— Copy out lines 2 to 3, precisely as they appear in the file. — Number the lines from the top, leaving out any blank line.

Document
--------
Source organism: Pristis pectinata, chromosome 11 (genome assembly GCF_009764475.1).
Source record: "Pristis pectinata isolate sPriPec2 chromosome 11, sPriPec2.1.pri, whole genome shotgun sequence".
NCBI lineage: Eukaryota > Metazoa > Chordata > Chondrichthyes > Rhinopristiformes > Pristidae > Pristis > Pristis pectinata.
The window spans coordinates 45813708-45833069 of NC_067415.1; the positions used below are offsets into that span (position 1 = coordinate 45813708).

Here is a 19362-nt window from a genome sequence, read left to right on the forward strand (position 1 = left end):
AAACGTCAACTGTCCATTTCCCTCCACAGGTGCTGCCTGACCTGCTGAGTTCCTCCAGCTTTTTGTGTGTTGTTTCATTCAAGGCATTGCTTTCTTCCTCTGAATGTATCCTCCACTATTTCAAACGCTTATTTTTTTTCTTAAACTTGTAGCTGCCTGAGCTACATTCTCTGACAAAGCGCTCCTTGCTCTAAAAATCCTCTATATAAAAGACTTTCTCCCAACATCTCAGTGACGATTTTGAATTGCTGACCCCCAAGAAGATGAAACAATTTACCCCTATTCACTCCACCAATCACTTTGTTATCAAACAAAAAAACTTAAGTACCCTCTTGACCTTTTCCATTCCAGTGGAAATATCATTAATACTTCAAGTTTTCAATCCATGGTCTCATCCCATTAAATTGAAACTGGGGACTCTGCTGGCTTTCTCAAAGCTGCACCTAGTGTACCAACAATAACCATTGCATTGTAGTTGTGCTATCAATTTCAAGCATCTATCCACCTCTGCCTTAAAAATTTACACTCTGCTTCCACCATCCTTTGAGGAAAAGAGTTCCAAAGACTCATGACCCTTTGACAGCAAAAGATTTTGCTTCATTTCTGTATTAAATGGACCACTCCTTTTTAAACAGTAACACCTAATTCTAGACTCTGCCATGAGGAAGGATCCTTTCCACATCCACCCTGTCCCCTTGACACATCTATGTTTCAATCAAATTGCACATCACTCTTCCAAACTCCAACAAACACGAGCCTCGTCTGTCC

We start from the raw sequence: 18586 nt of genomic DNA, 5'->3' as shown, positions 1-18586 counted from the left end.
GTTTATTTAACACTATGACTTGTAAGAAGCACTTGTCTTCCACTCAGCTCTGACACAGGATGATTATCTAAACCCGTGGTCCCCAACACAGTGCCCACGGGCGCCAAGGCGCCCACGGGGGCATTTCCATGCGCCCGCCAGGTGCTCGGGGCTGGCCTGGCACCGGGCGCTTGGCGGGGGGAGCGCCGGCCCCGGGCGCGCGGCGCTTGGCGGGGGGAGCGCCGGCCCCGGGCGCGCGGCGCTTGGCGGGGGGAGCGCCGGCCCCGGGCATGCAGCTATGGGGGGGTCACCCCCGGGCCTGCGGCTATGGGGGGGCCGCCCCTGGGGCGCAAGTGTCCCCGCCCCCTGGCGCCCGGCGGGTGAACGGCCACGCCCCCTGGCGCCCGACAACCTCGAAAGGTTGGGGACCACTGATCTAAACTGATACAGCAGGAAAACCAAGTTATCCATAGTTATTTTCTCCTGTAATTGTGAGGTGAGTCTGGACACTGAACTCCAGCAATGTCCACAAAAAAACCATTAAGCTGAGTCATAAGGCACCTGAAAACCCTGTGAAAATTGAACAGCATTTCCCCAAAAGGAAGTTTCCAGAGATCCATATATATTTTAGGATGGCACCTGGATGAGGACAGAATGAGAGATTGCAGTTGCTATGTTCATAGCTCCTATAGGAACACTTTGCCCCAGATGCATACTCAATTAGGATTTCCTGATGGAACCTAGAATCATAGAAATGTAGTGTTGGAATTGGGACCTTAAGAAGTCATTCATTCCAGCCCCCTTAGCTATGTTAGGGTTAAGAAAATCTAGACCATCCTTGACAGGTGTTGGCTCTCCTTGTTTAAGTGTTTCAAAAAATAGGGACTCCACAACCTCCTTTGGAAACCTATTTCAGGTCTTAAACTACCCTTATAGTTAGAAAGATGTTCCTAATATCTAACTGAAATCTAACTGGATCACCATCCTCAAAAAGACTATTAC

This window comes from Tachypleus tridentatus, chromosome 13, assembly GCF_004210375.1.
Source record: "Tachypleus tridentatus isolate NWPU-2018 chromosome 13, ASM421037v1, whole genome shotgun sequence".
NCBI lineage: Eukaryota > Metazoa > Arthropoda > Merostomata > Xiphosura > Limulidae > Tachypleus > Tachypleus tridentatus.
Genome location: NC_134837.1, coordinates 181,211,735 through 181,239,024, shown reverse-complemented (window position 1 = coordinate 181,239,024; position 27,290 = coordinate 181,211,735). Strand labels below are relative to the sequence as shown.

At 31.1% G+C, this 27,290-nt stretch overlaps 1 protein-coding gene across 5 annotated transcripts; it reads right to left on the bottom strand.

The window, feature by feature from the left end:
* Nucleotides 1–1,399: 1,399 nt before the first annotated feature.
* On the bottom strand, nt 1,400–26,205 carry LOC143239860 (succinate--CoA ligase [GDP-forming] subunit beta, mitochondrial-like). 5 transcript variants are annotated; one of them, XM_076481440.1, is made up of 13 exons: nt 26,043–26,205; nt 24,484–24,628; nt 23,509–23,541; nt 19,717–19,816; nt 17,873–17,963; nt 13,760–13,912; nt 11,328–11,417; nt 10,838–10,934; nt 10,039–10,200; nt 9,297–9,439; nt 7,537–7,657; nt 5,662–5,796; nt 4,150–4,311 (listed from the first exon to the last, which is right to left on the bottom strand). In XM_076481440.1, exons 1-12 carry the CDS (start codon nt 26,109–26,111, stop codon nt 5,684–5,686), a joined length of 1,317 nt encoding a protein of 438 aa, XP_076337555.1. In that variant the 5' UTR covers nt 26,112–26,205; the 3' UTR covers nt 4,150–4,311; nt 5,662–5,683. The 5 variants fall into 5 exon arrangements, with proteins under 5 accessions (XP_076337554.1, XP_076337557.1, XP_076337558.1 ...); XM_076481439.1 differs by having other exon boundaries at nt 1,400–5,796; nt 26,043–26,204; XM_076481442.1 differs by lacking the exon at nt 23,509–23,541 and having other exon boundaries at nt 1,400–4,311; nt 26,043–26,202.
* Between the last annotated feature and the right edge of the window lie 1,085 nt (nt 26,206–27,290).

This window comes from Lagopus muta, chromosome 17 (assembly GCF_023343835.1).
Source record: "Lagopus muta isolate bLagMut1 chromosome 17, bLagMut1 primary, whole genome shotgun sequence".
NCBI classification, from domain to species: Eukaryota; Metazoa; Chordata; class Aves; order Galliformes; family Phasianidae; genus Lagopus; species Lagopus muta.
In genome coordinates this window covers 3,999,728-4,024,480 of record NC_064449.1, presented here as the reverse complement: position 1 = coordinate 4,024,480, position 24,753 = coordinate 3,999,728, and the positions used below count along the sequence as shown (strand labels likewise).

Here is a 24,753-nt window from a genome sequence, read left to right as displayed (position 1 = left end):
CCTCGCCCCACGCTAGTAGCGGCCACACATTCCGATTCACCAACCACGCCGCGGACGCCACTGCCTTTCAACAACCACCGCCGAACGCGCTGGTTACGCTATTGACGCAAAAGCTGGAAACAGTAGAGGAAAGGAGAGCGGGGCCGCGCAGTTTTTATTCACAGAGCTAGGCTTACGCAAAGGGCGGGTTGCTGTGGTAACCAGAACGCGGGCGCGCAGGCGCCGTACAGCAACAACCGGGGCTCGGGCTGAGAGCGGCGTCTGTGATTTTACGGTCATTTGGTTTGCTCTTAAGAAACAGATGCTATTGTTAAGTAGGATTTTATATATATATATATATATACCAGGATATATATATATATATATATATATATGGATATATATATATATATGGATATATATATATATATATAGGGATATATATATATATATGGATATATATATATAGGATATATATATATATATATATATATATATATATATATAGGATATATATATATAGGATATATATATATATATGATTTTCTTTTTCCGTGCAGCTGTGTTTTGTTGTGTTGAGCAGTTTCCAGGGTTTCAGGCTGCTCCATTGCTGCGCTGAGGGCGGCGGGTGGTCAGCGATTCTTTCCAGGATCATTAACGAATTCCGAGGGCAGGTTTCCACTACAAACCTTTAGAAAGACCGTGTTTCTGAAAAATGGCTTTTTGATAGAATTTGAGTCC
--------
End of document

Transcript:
Source record: "Pristis pectinata isolate sPriPec2 chromosome 11, sPriPec2.1.pri, whole genome shotgun sequence".
NCBI lineage: Eukaryota > Metazoa > Chordata > Chondrichthyes > Rhinopristiformes > Pristidae > Pristis > Pristis pectinata.